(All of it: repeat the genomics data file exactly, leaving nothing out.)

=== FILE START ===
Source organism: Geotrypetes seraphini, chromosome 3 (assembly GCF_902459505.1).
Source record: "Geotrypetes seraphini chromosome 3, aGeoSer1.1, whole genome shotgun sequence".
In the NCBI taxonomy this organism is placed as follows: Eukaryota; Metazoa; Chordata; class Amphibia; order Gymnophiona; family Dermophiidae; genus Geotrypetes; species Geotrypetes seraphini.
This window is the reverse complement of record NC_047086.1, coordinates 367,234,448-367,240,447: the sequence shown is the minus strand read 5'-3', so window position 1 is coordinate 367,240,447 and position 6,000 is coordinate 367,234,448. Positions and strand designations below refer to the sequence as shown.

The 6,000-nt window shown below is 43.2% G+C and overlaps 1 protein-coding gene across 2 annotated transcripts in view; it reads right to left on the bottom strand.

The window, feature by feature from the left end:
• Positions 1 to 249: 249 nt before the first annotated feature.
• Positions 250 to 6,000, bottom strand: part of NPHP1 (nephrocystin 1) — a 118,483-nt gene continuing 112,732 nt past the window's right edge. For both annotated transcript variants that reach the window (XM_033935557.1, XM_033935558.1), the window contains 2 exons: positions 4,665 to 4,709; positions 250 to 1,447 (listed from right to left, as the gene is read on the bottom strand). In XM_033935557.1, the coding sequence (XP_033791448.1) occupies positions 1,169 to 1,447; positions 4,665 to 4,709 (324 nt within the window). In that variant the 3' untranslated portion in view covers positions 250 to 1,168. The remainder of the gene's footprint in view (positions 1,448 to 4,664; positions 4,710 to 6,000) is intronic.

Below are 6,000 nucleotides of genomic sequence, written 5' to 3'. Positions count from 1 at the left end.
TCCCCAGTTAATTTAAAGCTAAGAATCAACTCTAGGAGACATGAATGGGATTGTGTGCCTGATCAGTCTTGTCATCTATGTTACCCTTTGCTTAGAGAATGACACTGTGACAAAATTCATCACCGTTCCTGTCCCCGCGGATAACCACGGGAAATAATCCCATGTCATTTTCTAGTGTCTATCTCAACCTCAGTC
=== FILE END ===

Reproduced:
Source organism: Geotrypetes seraphini, chromosome 3 (assembly GCF_902459505.1).
Source record: "Geotrypetes seraphini chromosome 3, aGeoSer1.1, whole genome shotgun sequence".
In the NCBI taxonomy this organism is placed as follows: Eukaryota; Metazoa; Chordata; class Amphibia; order Gymnophiona; family Dermophiidae; genus Geotrypetes; species Geotrypetes seraphini.
This window is the reverse complement of record NC_047086.1, coordinates 367,234,448-367,240,447: the sequence shown is the minus strand read 5'-3', so window position 1 is coordinate 367,240,447 and position 6,000 is coordinate 367,234,448. Positions and strand designations below refer to the sequence as shown.

The 6,000-nt window shown below is 43.2% G+C and overlaps 1 protein-coding gene across 2 annotated transcripts in view; it reads right to left on the bottom strand.

The window, feature by feature from the left end:
• Positions 1 to 249: 249 nt before the first annotated feature.
• Positions 250 to 6,000, bottom strand: part of NPHP1 (nephrocystin 1) — a 118,483-nt gene continuing 112,732 nt past the window's right edge. For both annotated transcript variants that reach the window (XM_033935557.1, XM_033935558.1), the window contains 2 exons: positions 4,665 to 4,709; positions 250 to 1,447 (listed from right to left, as the gene is read on the bottom strand). In XM_033935557.1, the coding sequence (XP_033791448.1) occupies positions 1,169 to 1,447; positions 4,665 to 4,709 (324 nt within the window). In that variant the 3' untranslated portion in view covers positions 250 to 1,168. The remainder of the gene's footprint in view (positions 1,448 to 4,664; positions 4,710 to 6,000) is intronic.

Below are 6,000 nucleotides of genomic sequence, written 5' to 3'. Positions count from 1 at the left end.
TCCCCAGTTAATTTAAAGCTAAGAATCAACTCTAGGAGACATGAATGGGATTGTGTGCCTGATCAGTCTTGTCATCTATGTTACCCTTTGCTTAGAGAATGACACTGTGACAAAATTCATCACCGTTCCTGTCCCCGCGGATAACCACGGGAAATAATCCCATGTCATTTTCTAGTGTCTATCTCAACCTCAGTC